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YFN Lucci – Ray Ray From Summerhill (Album Review)

YFN Lucci’s name has been bubbling in the Hip Hop world these last couple of years, meaning it’s about time that he drops his long anticipated debut album “Ray Ray From Summerhill” for us this week. While I’ve praised him as my favorite rap preacher of all time in the past, I also believe he drops some of the most quality trap music out today, too. With that being said, I’ve placed some pretty hefty expectations on him for this album, as I anticipate the ATL rapper impressing us with infectious hooks, truthful bars and real ass content throughout.





I absolutely love “Go Crazy!” It opens the album up, and has YFN Lucci instantly letting the listeners know the type of music you can expect on it. Not only does the track have this hood emotional sound to it instrumentally, but I love the passion that YFN shows on the track, as he addresses the topics of bad seeds, the pressure that has been put on him by the people around him, and the being fiscally responsible.




85% of the reason I like “Down” is because I loved Cam’Ron’s version of the song when I was younger! Anyway, YFN holds his own on this 2018 version of the track, as he drops a couple of heartfelt lyrics that match the soulfulness of the instrumental perfectly. Additionally, the emerging rap star spits with this aggression that is a bit unique for the album, delivering these motivational bars that were meant to be felt and not heard.




F–k all that sentimental s–t, “Boss Life” is all about that honcho s–t, as both ATL rappers let loose about the luxurious lifestyles they’ve obtained through various occupations throughout the years.

Surprisingly, Offset sets the tone of the record by giving us this melodic hook that sounds YFN Lucci-esque, while YFN does his best impression of the Migos star on his verse (This is some ‘Freaky Friday’ s–t!). However, everything eventually returns to normal, as each artist goes back to their respective styles with YFN giving us something harmonic and Offset dropping his signature tongue twisting bars.




The unlikeliest of collaborators meet up for the fervent “Too Much.”

On a good chunk of the records that YFN brings out, he sounds fed up with the responsibilities he has to put up with as one of the few that made it out of his hood. On “Too Much,” he sorta twists that notion up a bit, giving us this (Wait for it!) emotional tune that straddles the line between bragging from start to finish. I’m not mad at it, though, because it makes it feel relatable to the listeners despite the fact that we have about 1/100th of the money he has.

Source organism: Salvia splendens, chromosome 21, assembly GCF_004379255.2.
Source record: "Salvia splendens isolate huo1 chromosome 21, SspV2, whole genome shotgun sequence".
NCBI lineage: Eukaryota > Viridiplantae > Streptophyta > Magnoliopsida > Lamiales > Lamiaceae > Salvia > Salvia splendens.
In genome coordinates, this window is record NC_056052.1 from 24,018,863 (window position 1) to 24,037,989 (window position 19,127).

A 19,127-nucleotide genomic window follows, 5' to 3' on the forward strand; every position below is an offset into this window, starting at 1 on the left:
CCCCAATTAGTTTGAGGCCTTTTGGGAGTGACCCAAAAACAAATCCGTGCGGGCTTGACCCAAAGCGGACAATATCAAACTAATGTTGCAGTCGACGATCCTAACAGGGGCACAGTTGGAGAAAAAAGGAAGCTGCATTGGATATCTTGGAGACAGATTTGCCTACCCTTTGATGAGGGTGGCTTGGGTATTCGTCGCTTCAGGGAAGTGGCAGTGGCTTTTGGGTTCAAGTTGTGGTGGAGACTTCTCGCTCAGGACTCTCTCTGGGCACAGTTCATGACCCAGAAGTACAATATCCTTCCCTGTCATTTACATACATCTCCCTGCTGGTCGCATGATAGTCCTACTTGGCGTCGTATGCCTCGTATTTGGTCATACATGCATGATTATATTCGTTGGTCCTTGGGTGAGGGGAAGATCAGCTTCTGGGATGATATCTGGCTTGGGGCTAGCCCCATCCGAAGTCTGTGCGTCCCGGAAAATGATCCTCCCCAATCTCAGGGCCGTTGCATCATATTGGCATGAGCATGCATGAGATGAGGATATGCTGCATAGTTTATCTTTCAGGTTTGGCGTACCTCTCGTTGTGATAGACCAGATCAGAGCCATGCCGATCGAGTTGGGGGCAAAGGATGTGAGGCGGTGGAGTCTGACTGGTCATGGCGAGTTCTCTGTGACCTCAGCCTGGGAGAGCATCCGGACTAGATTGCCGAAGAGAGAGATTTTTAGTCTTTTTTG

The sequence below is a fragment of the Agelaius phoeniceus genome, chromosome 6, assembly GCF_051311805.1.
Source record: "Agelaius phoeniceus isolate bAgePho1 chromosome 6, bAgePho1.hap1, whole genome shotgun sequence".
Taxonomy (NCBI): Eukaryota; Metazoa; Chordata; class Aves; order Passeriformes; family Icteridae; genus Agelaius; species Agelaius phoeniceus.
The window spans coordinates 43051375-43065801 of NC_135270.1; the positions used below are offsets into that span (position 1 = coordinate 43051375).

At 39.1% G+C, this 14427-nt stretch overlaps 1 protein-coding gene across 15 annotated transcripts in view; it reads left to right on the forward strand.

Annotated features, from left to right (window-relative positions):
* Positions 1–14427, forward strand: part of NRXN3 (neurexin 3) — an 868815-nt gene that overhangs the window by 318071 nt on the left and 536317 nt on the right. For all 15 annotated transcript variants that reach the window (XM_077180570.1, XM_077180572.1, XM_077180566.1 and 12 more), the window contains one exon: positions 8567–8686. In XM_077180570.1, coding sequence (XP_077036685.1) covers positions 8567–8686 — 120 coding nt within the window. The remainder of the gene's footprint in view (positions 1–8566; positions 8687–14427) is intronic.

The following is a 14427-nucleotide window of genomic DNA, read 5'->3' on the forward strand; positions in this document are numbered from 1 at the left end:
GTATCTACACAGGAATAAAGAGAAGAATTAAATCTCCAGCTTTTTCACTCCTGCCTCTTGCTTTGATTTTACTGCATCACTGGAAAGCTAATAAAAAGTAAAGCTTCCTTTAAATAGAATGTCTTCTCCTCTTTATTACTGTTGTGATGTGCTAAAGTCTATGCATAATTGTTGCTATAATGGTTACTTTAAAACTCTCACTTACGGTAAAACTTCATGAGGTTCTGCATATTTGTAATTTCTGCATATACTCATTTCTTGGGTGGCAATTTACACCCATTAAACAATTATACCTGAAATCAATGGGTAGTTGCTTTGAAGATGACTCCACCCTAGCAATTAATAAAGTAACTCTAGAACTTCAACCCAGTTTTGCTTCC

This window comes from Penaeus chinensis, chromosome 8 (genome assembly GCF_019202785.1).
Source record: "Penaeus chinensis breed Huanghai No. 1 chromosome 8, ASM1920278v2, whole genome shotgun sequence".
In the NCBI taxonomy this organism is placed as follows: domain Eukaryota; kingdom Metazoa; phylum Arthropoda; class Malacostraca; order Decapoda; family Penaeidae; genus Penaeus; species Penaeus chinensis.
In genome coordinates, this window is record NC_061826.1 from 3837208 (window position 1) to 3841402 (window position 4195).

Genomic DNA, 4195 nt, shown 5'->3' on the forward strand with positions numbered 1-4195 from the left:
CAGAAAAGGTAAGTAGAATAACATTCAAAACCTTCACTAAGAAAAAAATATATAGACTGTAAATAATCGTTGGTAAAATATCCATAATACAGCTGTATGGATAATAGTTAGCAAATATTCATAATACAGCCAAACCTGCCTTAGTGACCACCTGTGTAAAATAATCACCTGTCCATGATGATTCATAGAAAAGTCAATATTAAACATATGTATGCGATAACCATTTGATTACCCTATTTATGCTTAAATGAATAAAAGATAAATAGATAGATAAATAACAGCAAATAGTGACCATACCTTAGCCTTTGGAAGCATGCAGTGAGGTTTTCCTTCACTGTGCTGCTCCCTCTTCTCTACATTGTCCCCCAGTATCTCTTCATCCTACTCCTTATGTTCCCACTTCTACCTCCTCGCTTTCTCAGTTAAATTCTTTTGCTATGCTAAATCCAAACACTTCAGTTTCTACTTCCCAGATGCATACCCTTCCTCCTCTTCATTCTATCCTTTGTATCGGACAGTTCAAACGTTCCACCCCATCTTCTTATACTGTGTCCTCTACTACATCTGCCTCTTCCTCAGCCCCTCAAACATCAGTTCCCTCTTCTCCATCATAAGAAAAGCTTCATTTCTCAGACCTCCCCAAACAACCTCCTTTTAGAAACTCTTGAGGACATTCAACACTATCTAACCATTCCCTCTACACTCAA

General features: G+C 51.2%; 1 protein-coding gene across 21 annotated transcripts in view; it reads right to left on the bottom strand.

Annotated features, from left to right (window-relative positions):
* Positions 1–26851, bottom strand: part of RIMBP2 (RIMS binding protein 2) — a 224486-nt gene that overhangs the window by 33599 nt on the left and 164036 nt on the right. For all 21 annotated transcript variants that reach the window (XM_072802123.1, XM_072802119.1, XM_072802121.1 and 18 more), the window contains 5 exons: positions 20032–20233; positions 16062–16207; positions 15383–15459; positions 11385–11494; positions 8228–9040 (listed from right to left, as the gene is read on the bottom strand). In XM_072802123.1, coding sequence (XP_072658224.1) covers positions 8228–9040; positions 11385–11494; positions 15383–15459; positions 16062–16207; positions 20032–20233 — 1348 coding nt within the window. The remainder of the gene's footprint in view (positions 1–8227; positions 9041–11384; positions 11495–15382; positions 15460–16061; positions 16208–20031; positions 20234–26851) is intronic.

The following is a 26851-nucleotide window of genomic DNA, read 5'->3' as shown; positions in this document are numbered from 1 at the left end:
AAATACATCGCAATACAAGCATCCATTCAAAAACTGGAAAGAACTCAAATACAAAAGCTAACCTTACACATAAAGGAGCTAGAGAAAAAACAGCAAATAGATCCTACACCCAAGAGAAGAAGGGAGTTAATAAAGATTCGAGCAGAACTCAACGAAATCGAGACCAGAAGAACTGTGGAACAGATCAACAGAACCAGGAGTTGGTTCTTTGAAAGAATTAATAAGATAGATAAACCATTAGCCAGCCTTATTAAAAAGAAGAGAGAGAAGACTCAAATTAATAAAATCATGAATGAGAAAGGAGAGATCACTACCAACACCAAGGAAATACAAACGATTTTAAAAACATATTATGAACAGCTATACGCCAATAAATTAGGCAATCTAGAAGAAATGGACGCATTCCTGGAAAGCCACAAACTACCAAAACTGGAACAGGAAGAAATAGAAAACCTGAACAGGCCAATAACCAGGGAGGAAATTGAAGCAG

Make no mistake, Wale is bragging on this track, as he discusses all the women, money and game he has in his arsenal through some infectious harmonizing and heavy-hitting bars. I’ve learned that Wale typically spits his toughest on deep south records, mainly because his superior rap skills poke out quite a bit on them.




Both YFN Lucci and Meek Mill are very passionate rappers — they just show it in different ways. YFN usually likes to harmonize, typically creating infectious melodies. On this song, he does that on the hook, but really goes after it rap-wise on his verse. It’s not the best rap verse you’ve heard in your life, but it’s definitely one of the most inspirational ones.

Meek Mill has been through a lot in his life, which is where I think majority of his passion comes from. On his verse for this song, he shows some of that passion (And then some), practically screaming like Stefon Diggs after he made that game winning touchdown in the divisional game of the NFC playoffs. It’s definitely chilling to listen to, especially considering that he is currently doing a jail bid. Free Meek, BTW!



1. GO CRAZY (5/5)

2. TIME FOR IT (4/5)

3. TOO MUCH (4.7/5)

4. DREAM (4/5)

5. THE KING (3.6/5)

6. BOSS LIFE (4.7/5)

7. ALL I KNOW (3.7/5)

8. DOWN (4.5/5)


10. KEEP IT REAL (4/5)

11. STREET KINGS (5/5)

12. MY TIME (4.5/5)

13. HARD TIMES (4.7/5)


15. COME WITH ME (4.5/5)

16. COMFORTABLE (3.8/5)

17. KEEP YOUR HEAD UP (4.3/5)

18. WHEN I’M GONE (3.9/5)

19. AT MY BEST (4/5)

20. STADIUMS (5/5)




Music is clearly YFN Lucci’s purpose in life, as he uses it to discuss the hardships that he went through in his life. I feel like without it, he would be one depressed dude that sits down at home all day eating pizza pockets and watching hoarders. That might be the reason majority of the songs on this album has this emotional vibe to it, almost sounding like one big song at times. I’m OK with that since it’s his debut album, but I would love to hear a little more versatility from him in his next effort. Anyway, I f–k with the realness that YFN Lucci raps with on this album, as he makes up for his inferior rap skills by showing us a high level of passion in both his lyrical content and vocal performance. Correct, he harmonizes like everyone else in the game, but he does it in a way that is a lot more meaningful than your average rap crooner. When you combine his truthful content with his effective harmonizing, you get this rapper that shares his emotions masterfully for 19 tracks.

Who the f–k was the producer for majority of this Album? Steve Hightower? Seriously, every instrumental has this soulful sound to it that is nothing less than riveting. I’m not complaining, though, because it finally gives us rap listeners a different sound to soak up (And by different I mean Soap Opera-ish).

I think this album is very very solid. I like the fact that YFN Lucci is connected heavily to his streets, dedicating most of his lyrics to the people that either came up with him or acknowledging how it raised him. It’s a body of work that sorta plays out like a book of hood hymnals, something I truly find unique.



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